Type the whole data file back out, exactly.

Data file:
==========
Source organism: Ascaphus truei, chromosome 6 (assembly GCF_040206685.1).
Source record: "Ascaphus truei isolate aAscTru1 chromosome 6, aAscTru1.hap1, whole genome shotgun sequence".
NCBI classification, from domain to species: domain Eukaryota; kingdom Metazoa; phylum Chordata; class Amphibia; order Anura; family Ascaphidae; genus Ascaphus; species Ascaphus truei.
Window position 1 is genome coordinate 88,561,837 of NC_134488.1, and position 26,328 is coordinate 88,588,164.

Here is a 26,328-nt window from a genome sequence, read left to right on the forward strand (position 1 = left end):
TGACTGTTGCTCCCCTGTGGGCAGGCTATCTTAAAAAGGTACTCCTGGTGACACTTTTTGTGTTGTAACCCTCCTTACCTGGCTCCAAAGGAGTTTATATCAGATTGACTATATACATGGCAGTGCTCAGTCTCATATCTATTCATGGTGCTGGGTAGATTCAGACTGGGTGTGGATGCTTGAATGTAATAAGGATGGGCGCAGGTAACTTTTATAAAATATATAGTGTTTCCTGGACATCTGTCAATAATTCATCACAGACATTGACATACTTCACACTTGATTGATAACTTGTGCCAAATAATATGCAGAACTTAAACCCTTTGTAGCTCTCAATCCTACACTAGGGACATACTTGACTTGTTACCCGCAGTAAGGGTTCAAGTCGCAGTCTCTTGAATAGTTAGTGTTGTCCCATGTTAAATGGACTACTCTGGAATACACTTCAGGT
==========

Source organism: Ascaphus truei, chromosome 6 (assembly GCF_040206685.1).
Source record: "Ascaphus truei isolate aAscTru1 chromosome 6, aAscTru1.hap1, whole genome shotgun sequence".
NCBI classification, from domain to species: domain Eukaryota; kingdom Metazoa; phylum Chordata; class Amphibia; order Anura; family Ascaphidae; genus Ascaphus; species Ascaphus truei.
Window position 1 is genome coordinate 88,561,837 of NC_134488.1, and position 26,328 is coordinate 88,588,164.

Here is a 26,328-nt window from a genome sequence, read left to right on the forward strand (position 1 = left end):
TGACTGTTGCTCCCCTGTGGGCAGGCTATCTTAAAAAGGTACTCCTGGTGACACTTTTTGTGTTGTAACCCTCCTTACCTGGCTCCAAAGGAGTTTATATCAGATTGACTATATACATGGCAGTGCTCAGTCTCATATCTATTCATGGTGCTGGGTAGATTCAGACTGGGTGTGGATGCTTGAATGTAATAAGGATGGGCGCAGGTAACTTTTATAAAATATATAGTGTTTCCTGGACATCTGTCAATAATTCATCACAGACATTGACATACTTCACACTTGATTGATAACTTGTGCCAAATAATATGCAGAACTTAAACCCTTTGTAGCTCTCAATCCTACACTAGGGACATACTTGACTTGTTACCCGCAGTAAGGGTTCAAGTCGCAGTCTCTTGAATAGTTAGTGTTGTCCCATGTTAAATGGACTACTCTGGAATACACTTCAGGT